Midgley and Thuiller (2010) provide an example from southern Africa of large-scale projected damages to ecosystem values. With about a 2°C warming they predict for the endemic flora of southern Africa an average reduction by about 40% in habitat-specific species richness. For a higher warming of 3–3.5°C, projections for 5,197 African plant species show that 25–42% could lose all suitable range by 2085. For Australia, Hughes (2010) shows quite high risks for warming in the range of 1.5–2°C for the Australian Alpine region, the Great Barrier Reef, World Heritage rainforests and wetlands. In Europe, Alkemade et al. (2010) show an increasing and substantial risk of extinction with increasing warming, so that by around 3°C warming, 25% of the species are projected to disappear from Mediterranean Europe and Northern European ecosystems are transformed with 35% of species there newly introduced.
Ni (2010) has looked at ecosystem changes in China and shows that large and rapid movements in ecosystems are projected. The loss of grasslands, high elevation meadows and steppe in particular could lead to losses of biological diversity. The Tibetan Plateau is one of the more sensitive regions containing many unique environments that are very sensitive and vulnerable to climate change and human disturbances. Warming of this region will accelerate the loss of permafrost and thereby contribute to the process of desertification (Ni et al. 2000). Meadows on the plateau would be reduced in extent (Zhao et al. 2002). Studies on the effects of warming and grazing on high elevation meadows indicate that these pressures could cause large, rapid declines in plant species diversity (Klein et al. 2004).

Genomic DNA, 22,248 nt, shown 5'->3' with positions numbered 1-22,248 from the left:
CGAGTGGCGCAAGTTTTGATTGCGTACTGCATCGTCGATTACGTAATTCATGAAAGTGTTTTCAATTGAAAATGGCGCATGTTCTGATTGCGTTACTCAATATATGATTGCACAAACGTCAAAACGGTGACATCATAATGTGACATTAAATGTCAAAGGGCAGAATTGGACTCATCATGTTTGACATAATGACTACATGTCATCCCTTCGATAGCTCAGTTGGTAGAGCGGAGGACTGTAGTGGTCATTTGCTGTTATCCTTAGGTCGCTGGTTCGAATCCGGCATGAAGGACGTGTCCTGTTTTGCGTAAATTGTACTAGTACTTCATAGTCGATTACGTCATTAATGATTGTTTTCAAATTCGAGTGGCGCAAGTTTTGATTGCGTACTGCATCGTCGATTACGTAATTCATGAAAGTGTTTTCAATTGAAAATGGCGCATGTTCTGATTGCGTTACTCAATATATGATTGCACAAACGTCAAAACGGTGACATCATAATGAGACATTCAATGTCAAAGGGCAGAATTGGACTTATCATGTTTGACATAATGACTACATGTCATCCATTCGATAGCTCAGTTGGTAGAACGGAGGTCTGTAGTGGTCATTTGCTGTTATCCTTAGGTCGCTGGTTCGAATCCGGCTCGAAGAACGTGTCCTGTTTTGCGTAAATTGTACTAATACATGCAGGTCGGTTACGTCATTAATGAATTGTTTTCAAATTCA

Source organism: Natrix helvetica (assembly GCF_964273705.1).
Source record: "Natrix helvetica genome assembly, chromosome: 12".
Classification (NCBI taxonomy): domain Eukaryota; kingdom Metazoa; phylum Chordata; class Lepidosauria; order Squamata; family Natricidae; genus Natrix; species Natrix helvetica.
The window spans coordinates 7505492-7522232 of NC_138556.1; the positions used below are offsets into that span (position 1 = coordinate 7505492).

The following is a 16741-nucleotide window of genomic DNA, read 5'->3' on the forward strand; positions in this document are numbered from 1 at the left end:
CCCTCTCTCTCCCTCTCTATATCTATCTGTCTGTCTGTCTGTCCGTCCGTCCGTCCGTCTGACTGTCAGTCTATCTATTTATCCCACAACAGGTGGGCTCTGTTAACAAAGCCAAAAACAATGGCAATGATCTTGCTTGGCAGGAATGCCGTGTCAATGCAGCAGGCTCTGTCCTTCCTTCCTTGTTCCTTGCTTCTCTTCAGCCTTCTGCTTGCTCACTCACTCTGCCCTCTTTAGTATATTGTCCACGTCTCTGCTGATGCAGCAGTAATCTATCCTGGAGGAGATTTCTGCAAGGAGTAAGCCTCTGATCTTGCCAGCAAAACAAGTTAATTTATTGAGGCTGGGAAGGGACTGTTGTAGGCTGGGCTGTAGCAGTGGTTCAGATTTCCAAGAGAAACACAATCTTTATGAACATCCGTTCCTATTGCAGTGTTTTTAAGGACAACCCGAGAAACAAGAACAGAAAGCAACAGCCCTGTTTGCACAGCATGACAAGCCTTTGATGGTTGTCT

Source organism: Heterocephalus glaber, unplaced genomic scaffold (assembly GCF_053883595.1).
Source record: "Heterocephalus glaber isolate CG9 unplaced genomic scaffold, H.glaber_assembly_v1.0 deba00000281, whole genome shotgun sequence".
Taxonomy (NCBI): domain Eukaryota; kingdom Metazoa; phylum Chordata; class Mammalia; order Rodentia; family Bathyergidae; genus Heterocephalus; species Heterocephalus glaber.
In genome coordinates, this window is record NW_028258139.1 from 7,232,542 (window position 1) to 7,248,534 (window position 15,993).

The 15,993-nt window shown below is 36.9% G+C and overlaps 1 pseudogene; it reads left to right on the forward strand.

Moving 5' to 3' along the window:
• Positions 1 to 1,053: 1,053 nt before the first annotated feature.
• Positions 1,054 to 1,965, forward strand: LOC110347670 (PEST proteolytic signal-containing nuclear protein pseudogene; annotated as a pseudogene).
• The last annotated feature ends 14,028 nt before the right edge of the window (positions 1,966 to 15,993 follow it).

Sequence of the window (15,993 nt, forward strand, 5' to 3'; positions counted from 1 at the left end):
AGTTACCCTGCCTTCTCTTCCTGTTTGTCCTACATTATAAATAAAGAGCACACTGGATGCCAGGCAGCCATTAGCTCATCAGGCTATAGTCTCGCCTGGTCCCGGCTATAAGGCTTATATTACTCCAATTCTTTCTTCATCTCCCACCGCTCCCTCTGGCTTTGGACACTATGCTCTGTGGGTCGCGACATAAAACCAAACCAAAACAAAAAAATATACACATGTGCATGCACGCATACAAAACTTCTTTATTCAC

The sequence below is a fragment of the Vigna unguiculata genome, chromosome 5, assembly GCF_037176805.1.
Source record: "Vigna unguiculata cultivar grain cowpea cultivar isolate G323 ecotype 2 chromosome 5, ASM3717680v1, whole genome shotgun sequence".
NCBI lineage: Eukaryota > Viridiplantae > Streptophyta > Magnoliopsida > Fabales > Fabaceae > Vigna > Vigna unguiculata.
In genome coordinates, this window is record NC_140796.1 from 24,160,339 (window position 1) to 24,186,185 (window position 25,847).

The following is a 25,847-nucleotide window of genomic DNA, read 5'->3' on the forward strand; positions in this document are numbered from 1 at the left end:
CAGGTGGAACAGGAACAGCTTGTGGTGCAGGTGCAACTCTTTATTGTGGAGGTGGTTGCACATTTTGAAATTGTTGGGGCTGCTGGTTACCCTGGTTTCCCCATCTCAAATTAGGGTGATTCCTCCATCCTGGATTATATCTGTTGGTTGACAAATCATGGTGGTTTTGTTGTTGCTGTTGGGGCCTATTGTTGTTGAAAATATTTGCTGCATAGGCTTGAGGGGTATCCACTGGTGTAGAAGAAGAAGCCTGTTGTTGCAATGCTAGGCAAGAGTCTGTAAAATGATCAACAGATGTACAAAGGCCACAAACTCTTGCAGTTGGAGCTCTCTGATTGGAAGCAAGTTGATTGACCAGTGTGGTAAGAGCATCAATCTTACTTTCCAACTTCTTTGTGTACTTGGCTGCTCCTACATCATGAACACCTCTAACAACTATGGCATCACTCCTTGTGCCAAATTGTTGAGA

The requirement to ensure that food production is not threatened might appear straightforward; however, the question of regional differences is paramount. Global increases in food production could, for example, be accompanied by reductions at regional levels whose consequences for food security would depend upon the regional context and the socio-economic scenarios assumed both globally and regionally. Is a large regional reduction in food security dangerous under the meaning of Article 2, even whilst globally food production may increase? Assume for example that Indian food production is reduced under warming, as suggested by Lal (2010). Indians might feel that this would be dangerous and an infringement on their right to development. Elsewhere, however, in regions where crop production has, or is projected to increase, there may be feeling that this is in fact an opportunity for greater exports, or at the least food deficits could be dealt via food aid programmes, in other words by compensation rather than by prevention.
Tao et al. (2010) explore risks for food production in China and in overall terms find that there is insufficient work available to define whether the risks could be dangerous for agricultural production in China, with some likelihood of improved conditions. In common with many other studies of this region, this work shows the importance of the strength of the CO2 fertilization effect, which remains uncertain. Most studies show little adverse effects in China’s food production if CO2 fertilization works as projected, but significant reductions if not (Xiong et al. 2007a, b; Yao et al. 2007; Tao et al. 2009; Tao and Zhang in press).